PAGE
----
But if the 9th Circuit does weigh in on the enforceability of Verizon’s so-called batch arbitration clause, it will be an important early test of a tactic that corporations are increasingly likely to deploy in consumer contracts – and that will surely become even more common if such clauses are blessed by the appeals court.
Verizon’s consumer contract, in essence, eliminates consumers’ ability to arbitrate en masse, thus neutralizing their leverage from the steep initial arbitration fees companies are required to pay under AAA rules. The telecom’s consumer contract mandates that if more than 25 customers who are represented by the same plaintiffs' firm file similar demands for arbitration, the cases are to be arbitrated in batches of only 10 at a time, five picked by plaintiffs' lawyers and five by defendants.
If the two sides cannot reach a global settlement after the first 10 bellwether arbitrations, Verizon's contract says, 10 more cases go to arbitration. That contractual process continues until there’s a global resolution or until all of the cases have been arbitrated to a conclusion.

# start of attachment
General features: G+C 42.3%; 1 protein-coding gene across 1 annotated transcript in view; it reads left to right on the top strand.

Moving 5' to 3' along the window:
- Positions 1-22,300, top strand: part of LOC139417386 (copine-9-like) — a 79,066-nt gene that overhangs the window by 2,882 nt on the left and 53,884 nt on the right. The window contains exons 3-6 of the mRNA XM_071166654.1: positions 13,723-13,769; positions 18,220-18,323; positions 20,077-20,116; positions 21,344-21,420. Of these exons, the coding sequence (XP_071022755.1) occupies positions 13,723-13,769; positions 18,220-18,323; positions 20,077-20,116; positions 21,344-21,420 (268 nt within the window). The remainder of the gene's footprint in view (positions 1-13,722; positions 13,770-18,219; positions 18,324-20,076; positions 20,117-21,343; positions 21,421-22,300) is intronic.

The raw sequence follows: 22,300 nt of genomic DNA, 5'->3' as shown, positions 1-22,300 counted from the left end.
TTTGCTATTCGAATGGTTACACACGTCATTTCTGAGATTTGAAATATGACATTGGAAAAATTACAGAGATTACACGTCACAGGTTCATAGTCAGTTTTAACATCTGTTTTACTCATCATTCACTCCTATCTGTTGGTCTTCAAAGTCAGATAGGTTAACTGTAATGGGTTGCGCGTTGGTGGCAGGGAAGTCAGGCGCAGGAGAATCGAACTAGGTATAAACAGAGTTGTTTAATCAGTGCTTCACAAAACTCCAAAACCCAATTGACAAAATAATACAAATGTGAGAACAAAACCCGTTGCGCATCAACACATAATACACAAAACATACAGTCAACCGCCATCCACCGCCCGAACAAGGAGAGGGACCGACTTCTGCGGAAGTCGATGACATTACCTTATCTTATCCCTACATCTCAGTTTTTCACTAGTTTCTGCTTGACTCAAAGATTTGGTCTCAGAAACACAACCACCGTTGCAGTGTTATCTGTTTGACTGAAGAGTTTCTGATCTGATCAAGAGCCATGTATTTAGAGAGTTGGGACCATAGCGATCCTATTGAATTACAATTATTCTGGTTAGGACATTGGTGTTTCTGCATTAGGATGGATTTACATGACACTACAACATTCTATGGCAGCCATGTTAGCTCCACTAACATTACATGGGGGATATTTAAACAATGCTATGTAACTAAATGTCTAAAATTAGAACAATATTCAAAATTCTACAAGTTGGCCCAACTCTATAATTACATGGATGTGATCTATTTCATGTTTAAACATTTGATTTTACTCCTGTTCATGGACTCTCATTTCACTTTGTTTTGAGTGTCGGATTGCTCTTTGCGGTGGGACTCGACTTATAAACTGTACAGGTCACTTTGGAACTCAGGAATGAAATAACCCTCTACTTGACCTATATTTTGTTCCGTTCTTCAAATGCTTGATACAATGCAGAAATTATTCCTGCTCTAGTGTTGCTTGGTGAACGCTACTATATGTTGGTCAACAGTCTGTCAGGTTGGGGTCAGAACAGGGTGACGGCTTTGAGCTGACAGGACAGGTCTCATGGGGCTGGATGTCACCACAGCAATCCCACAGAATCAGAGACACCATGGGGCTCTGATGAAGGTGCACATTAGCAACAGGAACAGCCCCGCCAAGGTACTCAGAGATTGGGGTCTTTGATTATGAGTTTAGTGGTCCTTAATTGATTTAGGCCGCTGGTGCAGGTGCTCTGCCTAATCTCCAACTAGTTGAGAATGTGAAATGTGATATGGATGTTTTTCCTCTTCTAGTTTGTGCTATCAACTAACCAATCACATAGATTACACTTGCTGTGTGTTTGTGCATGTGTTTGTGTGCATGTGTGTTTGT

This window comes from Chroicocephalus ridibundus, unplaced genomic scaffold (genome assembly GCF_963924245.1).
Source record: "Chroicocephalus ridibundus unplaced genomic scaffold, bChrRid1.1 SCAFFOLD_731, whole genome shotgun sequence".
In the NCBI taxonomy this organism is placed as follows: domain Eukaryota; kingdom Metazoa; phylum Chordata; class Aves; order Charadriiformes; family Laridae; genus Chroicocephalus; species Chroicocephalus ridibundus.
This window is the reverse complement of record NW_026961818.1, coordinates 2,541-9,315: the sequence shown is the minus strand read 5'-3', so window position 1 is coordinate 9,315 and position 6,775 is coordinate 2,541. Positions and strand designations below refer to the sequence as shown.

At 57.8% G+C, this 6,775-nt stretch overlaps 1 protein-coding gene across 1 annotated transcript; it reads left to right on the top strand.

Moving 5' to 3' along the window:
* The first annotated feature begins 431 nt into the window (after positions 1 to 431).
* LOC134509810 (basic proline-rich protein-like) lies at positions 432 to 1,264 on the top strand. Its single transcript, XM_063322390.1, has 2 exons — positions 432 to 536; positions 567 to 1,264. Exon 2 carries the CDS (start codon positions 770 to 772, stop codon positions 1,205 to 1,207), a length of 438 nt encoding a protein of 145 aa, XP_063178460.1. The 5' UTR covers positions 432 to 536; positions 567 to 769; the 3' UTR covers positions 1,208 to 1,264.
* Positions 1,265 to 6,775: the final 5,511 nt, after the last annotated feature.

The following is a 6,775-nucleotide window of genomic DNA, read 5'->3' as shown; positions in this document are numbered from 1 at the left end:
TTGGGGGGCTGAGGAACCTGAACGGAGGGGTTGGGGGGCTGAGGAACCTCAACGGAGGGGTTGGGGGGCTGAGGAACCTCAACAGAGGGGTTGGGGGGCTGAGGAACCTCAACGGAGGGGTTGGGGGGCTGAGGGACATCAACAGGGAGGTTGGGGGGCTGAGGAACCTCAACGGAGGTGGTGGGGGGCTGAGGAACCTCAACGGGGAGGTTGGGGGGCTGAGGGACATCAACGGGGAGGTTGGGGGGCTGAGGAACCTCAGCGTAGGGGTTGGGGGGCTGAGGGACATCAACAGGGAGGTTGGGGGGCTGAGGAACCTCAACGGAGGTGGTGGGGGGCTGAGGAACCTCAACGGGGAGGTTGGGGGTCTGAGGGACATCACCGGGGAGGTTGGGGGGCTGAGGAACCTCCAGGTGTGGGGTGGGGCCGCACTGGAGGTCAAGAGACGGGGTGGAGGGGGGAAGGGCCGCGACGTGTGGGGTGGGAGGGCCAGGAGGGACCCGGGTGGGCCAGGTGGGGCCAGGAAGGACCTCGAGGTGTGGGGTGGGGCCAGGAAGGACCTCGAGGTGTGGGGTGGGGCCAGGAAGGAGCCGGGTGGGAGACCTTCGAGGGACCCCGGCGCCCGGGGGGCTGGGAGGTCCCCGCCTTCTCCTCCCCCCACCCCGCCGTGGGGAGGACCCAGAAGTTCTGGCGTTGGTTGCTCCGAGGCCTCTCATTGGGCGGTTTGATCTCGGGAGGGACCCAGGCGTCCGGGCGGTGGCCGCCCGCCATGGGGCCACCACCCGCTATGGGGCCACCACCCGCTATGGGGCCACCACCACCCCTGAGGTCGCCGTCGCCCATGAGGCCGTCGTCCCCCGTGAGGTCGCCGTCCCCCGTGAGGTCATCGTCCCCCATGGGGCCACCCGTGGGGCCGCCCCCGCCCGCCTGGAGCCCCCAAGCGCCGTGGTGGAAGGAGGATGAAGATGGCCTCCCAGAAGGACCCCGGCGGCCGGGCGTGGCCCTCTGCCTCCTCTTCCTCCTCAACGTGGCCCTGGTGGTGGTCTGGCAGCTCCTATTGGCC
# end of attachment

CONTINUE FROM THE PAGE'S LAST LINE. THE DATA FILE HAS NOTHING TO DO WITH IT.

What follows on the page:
Verizon’s appellate lawyers from Paul, Weiss, Rifkind, Wharton & Garrison told the 9th Circuit in the company’s Nov. 21 brief that this system of batching just 10 cases at a time “employs a fair and established process for resolving numerous similar claims,” akin, in Verizon's view, to bellwether trials in multidistrict litigation. Limiting the number of cases to be arbitrated, the company acknowledged, does remove the “in terrorem” settlement pressure of multimillion-dollar arbitration fees. But the process of testing the strength of consumers’ claims in 10-case batches, Verizon said, promotes efficiency and fairness.